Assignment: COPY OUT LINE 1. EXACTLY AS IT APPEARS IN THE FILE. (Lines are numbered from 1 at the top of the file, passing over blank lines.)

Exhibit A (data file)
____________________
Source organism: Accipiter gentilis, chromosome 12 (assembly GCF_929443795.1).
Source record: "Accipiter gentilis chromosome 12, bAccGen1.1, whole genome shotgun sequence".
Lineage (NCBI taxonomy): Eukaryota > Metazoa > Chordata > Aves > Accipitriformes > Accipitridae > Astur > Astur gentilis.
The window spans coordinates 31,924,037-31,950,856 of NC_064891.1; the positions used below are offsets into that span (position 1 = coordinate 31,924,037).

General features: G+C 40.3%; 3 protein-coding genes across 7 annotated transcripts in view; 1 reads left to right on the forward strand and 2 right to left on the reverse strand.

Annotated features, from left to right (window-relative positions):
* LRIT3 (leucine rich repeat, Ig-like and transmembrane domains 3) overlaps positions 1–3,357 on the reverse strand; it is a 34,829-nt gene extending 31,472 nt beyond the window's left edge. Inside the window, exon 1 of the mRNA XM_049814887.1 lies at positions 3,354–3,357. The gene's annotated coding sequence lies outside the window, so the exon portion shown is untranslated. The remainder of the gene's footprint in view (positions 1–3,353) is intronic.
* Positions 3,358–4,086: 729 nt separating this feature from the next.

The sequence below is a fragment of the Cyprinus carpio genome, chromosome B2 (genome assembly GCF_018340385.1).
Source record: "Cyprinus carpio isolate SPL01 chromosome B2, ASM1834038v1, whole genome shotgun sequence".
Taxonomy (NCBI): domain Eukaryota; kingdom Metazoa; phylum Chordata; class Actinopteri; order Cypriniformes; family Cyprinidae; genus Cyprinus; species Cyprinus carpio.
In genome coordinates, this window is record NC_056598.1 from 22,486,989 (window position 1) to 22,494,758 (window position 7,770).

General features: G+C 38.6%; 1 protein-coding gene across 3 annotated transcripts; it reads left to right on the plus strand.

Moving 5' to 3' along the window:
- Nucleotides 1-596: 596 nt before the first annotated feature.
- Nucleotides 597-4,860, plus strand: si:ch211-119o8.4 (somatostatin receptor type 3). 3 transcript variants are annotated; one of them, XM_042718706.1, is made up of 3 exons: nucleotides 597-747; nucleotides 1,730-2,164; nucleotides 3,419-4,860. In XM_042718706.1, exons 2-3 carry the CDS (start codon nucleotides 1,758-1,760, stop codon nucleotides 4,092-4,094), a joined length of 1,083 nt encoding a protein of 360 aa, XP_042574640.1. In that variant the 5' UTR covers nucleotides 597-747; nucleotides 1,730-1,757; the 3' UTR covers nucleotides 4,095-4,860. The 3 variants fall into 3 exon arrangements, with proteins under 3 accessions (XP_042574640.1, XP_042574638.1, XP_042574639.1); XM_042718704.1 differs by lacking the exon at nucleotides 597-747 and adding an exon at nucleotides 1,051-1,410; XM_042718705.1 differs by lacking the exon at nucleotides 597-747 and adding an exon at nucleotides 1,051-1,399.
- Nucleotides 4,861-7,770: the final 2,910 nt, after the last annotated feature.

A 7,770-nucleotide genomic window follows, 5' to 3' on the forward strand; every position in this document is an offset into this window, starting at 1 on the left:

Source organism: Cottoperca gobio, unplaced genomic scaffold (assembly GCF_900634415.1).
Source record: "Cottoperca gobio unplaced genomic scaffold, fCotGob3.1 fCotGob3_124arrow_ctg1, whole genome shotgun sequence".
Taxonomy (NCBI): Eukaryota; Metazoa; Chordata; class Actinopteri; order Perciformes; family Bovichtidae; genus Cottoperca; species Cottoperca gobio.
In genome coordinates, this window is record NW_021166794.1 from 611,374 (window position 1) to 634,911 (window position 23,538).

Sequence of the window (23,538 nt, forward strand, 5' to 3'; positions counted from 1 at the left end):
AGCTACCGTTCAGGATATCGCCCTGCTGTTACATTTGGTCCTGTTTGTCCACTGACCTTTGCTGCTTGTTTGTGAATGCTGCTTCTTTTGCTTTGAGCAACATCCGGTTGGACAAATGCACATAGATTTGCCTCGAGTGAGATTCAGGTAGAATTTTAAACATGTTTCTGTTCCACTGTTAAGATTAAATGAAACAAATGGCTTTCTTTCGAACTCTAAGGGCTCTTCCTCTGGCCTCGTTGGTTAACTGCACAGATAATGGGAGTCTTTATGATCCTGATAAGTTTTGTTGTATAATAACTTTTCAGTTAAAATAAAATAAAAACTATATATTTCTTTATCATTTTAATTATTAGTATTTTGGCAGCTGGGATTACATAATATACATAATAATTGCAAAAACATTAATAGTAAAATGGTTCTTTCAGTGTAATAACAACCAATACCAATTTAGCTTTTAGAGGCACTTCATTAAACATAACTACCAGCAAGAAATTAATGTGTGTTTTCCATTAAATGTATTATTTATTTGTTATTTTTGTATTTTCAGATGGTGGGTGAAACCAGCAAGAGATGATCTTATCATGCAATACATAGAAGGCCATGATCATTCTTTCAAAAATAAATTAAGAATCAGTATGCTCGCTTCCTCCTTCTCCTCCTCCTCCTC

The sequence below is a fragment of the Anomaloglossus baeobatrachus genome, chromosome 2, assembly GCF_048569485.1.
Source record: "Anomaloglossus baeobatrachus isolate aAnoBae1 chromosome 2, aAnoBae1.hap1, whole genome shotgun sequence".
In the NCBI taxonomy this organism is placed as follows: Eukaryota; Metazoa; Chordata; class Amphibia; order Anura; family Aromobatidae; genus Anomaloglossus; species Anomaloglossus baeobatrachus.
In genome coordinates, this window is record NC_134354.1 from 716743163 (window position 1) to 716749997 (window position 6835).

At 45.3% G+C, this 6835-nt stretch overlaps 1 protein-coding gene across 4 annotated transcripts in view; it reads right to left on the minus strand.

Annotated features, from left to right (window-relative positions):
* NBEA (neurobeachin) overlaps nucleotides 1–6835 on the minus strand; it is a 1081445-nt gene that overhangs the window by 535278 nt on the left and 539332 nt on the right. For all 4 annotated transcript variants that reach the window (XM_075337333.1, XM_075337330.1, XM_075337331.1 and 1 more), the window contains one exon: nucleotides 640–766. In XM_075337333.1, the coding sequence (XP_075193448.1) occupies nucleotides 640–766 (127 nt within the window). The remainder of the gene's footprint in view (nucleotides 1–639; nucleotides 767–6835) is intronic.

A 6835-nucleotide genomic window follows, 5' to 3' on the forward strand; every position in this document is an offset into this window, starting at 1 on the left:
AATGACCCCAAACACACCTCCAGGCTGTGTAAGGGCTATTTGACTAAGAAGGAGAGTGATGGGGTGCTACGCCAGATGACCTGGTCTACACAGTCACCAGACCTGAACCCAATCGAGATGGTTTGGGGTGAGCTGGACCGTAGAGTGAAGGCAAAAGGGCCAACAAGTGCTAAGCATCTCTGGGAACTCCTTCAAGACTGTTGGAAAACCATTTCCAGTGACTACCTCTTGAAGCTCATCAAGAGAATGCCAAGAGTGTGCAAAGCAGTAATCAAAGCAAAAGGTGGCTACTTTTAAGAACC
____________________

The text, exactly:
Source organism: Accipiter gentilis, chromosome 12 (assembly GCF_929443795.1).